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Ali "The Greatest" Stamp Sought

FILE: US former world heavyweight boxing champion Muhammad Ali (C) poses with two of his daughters, Hana (L) and May May (R), after a star was unveiled for him on the Hollywood Walk of Fame, in Los Angeles, CA, 11 January 2002.

The Muhammad Ali Center and Louisville Mayor Greg Fischer have announced a public awareness campaign for the boxing legend's image to appear on a U.S. Postal Service stamp.

the U.S. Conference of Mayors on Monday will vote on a resolution to support the late boxing champ Muhammad Ali's image on a U.S. postal stamp.

The stamp supporters encourage public backing for the Muhammad Ali commemorative issue. To encourage, backers have launched a social media campaign called #GetTheChampAStamp.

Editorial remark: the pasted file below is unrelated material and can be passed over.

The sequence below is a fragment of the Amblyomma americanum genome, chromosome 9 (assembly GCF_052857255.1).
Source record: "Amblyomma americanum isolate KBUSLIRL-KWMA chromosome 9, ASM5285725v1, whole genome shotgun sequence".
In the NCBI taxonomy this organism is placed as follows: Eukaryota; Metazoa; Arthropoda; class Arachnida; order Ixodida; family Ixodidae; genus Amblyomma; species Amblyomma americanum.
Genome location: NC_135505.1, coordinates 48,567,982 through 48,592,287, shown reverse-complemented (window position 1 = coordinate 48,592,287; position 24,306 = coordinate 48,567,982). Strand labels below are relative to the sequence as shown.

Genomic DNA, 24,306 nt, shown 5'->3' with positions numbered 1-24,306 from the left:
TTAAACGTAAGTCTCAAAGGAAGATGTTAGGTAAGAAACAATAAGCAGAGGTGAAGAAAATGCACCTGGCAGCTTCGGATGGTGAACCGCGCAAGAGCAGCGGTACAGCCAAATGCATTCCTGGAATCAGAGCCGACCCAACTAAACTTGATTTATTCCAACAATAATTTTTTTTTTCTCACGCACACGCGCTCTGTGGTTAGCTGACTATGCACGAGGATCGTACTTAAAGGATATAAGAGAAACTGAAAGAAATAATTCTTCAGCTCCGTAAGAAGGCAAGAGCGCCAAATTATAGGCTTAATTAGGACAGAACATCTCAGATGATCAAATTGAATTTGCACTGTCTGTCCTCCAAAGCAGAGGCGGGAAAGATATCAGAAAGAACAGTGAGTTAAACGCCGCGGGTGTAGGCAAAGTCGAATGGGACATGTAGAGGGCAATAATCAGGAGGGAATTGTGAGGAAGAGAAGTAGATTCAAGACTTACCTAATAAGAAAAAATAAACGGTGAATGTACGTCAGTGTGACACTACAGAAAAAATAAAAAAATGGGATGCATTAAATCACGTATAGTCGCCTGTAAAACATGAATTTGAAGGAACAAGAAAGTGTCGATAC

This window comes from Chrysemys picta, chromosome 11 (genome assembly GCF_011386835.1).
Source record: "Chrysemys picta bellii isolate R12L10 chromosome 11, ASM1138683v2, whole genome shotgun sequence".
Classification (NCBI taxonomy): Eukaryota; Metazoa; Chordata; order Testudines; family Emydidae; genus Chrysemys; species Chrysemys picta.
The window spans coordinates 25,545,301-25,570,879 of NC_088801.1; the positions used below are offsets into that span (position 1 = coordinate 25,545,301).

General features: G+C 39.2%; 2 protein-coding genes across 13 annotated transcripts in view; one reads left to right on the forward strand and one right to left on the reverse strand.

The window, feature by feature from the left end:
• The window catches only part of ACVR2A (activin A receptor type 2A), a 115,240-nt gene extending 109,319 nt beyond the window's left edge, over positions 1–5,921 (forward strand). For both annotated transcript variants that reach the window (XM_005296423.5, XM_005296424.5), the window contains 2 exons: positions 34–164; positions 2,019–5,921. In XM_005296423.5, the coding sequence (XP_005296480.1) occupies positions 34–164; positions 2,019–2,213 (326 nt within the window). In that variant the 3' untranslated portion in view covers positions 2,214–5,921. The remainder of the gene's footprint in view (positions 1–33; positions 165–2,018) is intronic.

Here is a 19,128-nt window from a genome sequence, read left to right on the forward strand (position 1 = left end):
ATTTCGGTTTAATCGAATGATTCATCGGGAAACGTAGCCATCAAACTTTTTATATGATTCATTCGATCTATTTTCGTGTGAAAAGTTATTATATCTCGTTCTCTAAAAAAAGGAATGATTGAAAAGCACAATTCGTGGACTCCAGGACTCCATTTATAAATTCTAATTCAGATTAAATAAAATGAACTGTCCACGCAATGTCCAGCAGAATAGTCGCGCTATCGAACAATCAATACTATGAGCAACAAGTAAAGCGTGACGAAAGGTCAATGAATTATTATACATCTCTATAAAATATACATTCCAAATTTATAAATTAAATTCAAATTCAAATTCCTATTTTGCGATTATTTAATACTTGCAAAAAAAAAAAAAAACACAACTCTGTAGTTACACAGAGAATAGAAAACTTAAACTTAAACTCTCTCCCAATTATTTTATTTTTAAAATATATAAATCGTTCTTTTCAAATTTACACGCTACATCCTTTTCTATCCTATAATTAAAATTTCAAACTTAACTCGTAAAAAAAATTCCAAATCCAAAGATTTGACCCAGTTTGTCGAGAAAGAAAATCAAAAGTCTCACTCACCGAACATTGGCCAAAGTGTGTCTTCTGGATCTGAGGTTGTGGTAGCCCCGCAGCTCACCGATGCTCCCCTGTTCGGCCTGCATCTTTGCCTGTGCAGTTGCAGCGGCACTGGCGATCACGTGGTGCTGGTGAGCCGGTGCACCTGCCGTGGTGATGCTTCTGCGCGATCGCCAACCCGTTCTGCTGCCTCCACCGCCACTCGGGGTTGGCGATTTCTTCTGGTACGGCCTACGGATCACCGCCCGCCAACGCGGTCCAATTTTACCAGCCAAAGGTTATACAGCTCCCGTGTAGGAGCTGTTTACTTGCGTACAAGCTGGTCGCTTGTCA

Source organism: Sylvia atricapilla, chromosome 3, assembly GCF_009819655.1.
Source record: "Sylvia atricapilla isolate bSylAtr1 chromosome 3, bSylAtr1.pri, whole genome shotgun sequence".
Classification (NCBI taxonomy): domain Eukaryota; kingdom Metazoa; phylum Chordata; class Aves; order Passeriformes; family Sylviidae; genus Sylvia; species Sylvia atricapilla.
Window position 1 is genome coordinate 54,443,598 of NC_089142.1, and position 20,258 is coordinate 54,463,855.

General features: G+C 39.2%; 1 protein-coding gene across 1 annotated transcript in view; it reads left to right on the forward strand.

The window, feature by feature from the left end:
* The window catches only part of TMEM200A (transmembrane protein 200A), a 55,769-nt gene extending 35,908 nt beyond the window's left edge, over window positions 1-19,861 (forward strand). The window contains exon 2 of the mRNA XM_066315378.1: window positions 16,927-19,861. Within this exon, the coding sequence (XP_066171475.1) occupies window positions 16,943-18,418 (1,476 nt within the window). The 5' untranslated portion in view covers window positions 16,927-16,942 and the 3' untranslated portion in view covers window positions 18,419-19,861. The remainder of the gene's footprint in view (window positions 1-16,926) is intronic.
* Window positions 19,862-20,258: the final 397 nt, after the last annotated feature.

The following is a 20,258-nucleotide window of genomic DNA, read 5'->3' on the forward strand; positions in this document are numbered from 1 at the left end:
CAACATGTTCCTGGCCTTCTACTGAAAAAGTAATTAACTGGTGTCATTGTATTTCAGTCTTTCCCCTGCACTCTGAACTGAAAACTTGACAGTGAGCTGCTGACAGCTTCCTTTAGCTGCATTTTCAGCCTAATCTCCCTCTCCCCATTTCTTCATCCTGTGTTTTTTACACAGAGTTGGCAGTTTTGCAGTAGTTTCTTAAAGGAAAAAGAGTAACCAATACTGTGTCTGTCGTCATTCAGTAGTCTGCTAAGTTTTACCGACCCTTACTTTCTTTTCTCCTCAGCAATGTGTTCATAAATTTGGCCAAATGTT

It can take up to three years for the Postal Service to launch a new stamp. The process includes submitting historical information and review by a Postal Service's Citizens' Stamp Advisory Committee.

Criteria for selecting those to honor includes those ``extraordinary and enduring individual contributions to American society, history, and culture, or environment'' and those who have achieved ``widespread national appeal or significance.''

Ali died in 2016 and is buried in his hometown of Louisville

Marylin Jackson, President and CEPO of the Muhammad Ali Center, said Ali used to say "I should be on a postage stamp because that's the only way I'll ever get licked!,''